4. I argue that many of the principles also apply to other faunal groups and so can be considered as general ecological “laws.” As is the case for ants, many impacts of habitat disturbance on other faunal groups are fundamentally related to habitat openness, the effects of disturbance on it and the functional composition of species in relation to it.

    Original languageEnglish
    Pages (from-to)350-362
    Number of pages13
    JournalJournal of Animal Ecology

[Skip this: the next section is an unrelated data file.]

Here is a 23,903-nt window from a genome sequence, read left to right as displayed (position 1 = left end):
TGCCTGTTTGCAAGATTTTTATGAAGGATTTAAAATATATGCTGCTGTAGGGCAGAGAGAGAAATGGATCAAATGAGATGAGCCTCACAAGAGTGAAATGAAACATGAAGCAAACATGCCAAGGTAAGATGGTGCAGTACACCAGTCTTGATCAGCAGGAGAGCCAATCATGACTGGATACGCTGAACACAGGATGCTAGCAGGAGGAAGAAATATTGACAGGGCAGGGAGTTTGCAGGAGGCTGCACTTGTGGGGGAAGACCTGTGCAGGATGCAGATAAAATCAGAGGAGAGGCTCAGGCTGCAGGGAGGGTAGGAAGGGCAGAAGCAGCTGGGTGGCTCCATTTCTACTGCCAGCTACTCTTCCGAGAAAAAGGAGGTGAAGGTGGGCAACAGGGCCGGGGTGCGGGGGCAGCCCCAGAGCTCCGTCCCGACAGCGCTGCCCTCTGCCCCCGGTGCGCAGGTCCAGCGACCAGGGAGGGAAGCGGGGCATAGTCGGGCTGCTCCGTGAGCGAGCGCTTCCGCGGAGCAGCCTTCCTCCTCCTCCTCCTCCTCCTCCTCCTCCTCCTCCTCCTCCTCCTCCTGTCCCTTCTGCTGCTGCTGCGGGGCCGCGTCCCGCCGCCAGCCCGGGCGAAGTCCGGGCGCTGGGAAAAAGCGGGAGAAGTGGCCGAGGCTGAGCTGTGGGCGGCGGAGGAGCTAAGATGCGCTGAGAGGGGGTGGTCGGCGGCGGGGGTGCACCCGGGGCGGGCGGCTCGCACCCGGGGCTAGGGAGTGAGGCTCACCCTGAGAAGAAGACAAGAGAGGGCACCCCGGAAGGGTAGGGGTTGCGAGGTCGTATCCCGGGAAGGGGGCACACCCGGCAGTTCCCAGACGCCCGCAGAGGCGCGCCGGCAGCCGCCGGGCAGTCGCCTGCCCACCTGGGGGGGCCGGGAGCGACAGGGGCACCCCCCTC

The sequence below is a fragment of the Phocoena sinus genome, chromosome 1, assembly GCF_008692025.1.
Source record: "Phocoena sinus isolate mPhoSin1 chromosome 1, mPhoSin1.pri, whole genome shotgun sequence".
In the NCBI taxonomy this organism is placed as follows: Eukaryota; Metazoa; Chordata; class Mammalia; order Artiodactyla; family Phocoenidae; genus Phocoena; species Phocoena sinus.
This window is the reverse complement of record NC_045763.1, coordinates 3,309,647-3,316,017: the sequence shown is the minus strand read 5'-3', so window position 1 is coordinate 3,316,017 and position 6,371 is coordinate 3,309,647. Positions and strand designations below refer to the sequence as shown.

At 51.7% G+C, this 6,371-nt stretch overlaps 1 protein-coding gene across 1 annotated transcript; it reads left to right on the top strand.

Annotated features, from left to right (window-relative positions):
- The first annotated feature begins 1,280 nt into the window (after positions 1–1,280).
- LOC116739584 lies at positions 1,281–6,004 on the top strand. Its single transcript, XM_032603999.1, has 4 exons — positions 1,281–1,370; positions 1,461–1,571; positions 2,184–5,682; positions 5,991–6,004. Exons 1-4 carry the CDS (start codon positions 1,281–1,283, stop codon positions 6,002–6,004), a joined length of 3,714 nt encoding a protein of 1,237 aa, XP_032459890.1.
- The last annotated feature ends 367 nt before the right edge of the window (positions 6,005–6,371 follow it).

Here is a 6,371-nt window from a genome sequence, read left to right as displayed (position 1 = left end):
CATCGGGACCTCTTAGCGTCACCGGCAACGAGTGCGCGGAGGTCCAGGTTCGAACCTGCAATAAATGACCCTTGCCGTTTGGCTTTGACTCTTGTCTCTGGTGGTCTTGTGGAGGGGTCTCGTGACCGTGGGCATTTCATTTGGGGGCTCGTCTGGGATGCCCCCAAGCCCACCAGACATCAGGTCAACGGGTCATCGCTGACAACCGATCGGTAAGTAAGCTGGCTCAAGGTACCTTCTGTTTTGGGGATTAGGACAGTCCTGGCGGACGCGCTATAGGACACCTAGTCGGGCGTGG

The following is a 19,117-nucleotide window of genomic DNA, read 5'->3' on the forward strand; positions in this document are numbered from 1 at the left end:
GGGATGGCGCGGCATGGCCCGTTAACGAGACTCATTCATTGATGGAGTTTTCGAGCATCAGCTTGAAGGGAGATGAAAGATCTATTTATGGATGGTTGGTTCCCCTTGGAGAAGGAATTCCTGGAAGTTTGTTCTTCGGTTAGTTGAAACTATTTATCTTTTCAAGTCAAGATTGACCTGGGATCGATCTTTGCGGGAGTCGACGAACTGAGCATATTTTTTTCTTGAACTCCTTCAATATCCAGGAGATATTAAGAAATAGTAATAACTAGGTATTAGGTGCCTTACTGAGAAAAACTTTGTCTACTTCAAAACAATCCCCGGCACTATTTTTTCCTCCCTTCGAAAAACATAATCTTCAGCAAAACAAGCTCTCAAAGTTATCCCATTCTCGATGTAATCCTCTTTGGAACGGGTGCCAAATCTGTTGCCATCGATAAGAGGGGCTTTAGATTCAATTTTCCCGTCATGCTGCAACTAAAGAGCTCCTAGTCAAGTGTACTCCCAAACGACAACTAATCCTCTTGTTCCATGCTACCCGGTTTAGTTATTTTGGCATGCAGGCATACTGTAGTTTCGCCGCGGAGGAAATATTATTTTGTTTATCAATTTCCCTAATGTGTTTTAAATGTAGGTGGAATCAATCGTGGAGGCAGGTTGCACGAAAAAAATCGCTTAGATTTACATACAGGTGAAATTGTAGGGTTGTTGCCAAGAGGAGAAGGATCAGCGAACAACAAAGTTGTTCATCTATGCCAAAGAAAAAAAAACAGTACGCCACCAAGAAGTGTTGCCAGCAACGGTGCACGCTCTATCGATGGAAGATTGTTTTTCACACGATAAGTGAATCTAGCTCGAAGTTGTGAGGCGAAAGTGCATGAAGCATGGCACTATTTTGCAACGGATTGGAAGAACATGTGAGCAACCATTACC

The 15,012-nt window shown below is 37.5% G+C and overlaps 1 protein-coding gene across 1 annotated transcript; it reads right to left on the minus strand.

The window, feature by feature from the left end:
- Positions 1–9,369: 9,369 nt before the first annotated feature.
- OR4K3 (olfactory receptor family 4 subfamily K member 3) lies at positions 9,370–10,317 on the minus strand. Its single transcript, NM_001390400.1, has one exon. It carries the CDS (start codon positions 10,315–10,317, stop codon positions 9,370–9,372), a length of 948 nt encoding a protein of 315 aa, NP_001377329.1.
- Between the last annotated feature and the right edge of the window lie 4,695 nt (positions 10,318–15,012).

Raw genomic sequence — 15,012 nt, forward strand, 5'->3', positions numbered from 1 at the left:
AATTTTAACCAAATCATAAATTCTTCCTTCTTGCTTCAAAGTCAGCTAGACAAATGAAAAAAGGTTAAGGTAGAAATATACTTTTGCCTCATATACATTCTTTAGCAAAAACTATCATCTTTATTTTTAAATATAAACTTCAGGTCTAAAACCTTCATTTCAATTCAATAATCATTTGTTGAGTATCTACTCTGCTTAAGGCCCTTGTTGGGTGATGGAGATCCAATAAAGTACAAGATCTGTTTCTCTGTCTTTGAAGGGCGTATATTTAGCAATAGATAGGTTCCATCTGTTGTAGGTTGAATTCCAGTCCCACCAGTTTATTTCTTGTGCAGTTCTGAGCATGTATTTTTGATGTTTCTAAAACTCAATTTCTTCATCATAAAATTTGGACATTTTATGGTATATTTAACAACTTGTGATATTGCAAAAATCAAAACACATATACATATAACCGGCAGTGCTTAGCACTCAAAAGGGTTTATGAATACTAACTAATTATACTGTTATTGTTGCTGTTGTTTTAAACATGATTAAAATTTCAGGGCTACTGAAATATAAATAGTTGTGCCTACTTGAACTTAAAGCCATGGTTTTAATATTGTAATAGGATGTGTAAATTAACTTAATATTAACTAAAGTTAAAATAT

Volume88
    Issue number3
    DOIs
    Publication statusPublished - Mar 2019

    Fingerprint

    ant
    Formicidae
    disturbance
    habitats
    habitat
    microclimate
    land management
    community response
    habitat structure
    currency
    resource availability
    bioindicator
    conceptual framework
    species diversity
    history
    effect

    Cite this

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    title = "Responses of ant communities to disturbance: Five principles for understanding the disturbance dynamics of a globally dominant faunal group",